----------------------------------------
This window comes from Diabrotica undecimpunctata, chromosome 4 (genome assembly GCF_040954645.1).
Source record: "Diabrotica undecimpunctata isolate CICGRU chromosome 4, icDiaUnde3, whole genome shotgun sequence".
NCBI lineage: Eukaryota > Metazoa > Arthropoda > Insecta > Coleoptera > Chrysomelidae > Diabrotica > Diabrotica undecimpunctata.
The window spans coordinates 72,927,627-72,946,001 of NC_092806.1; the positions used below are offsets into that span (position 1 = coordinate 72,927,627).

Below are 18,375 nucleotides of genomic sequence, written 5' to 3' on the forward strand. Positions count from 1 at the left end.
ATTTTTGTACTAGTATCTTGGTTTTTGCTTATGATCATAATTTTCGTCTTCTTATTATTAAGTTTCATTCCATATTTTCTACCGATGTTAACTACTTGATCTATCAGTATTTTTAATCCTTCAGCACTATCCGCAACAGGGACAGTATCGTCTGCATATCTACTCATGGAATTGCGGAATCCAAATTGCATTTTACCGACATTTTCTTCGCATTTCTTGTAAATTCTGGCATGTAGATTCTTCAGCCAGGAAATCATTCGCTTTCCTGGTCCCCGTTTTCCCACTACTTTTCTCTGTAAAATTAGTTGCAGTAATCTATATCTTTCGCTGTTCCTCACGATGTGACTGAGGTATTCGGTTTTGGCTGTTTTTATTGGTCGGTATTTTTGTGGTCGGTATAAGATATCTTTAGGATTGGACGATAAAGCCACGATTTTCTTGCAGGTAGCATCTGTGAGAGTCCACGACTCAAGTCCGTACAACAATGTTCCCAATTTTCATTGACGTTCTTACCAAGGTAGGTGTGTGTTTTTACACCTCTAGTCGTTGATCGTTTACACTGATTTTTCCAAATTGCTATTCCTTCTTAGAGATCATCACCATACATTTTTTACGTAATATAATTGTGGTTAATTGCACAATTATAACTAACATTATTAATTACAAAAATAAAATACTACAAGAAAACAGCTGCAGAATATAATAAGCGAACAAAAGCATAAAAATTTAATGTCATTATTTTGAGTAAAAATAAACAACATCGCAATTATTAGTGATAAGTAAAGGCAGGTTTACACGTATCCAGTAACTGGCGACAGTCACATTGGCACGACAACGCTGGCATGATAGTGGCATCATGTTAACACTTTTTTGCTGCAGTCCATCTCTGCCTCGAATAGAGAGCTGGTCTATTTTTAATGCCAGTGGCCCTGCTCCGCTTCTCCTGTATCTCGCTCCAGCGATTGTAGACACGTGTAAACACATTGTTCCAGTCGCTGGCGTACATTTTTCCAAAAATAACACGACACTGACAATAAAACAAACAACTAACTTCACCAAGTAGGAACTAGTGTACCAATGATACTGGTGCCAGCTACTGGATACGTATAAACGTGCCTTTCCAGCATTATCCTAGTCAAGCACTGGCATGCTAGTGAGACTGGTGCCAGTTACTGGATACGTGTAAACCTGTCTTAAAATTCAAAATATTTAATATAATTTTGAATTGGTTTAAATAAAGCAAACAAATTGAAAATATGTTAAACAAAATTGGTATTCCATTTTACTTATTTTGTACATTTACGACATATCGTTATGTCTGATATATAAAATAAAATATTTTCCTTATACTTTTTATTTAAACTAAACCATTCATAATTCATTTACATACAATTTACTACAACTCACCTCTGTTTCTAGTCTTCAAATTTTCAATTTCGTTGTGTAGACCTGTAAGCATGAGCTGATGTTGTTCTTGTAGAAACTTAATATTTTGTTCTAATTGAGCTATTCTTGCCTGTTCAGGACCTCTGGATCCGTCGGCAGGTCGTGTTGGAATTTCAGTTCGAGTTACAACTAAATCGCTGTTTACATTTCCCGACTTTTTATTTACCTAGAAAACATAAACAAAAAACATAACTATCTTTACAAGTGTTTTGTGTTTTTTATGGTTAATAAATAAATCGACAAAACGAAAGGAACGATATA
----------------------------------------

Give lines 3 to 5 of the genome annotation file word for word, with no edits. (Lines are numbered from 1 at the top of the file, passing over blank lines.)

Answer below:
NCBI lineage: Eukaryota > Metazoa > Arthropoda > Insecta > Coleoptera > Chrysomelidae > Diabrotica > Diabrotica undecimpunctata.
The window spans coordinates 72,927,627-72,946,001 of NC_092806.1; the positions used below are offsets into that span (position 1 = coordinate 72,927,627).

Below are 18,375 nucleotides of genomic sequence, written 5' to 3' on the forward strand. Positions count from 1 at the left end.